“My father worked at PCC [Polynesian Cultural Center] and did a lot of the Maori dances over there, and then when his kids started growing up he made it a point to pass down that tradition to us to keep the heritage going,” said Bryce. “The haka is basically just a dance for preparation of war the Maori people would do between tribes and between anybody that would come in contact with one another that may be hostile. The intent was to let people know they were ready for war and ready to battle, and so that is basically the purpose of it.”
In early spring of this year, the Mahuika family suffered a loss that served as the inspiration behind BYU’s new pre-game tradition. On March 27th, 2005, Michael K. Mahuika passed away in Vancouver, Washington after a battle with Hodgkin's lymphoma. Over 1,000 people were in attendance for the funeral, including BYU running back Curtis Brown, to honor the Maori Ngati Porou chief.
“When my dad passed away, and because he was the chief and had deep roots to his culture but lived here in America for so long, we wanted to make sure that his funeral and everything that had to do with it was done in a way that he would have wanted it done,” said Bryce. “My brother [Kyle Mahuika] does a lot of [Maori] woodworking so we built his casket. We did a lot of New Zealand carvings with different things on it. It was really nice, really nice.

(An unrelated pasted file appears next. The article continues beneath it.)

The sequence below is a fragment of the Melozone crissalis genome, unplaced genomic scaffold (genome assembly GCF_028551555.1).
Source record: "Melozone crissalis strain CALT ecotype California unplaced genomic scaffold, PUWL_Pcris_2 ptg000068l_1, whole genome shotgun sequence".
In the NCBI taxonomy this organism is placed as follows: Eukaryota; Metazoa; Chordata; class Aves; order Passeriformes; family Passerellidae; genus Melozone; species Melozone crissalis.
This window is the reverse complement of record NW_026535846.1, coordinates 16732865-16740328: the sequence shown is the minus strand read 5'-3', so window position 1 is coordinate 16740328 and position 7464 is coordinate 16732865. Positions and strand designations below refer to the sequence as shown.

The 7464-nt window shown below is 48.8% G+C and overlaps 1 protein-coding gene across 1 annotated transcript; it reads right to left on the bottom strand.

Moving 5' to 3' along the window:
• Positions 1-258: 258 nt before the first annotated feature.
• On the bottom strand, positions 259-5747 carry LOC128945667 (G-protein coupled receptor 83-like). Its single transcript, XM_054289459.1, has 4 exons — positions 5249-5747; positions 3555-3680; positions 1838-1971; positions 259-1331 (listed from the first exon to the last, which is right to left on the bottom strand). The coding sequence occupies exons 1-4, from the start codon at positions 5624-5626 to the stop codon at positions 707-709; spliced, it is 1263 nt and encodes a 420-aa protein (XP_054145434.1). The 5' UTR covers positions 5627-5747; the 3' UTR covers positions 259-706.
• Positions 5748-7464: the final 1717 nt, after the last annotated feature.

“We kept it as traditional as we could, and we knew he would have wanted us to do the Haka at his grave site, so right before we put him down into the ground me and my brother Kyle, who is the oldest son, led us in the Haka for my dad right there at his grave site. We did it for him and usually the Haka is not an emotional thing, but when you do it for somebody who has passed away and you know how meaningful it was to him, it becomes very emotional. My dad was crazy about the Haka, I mean crazy. He would do it at the drop of a hat. I’ve seen him do it at a gas station at midnight with his friends. He would do it anytime so I knew how important it was to him, and when he taught us he told us if we ever do it to do it for real and with the right intent.”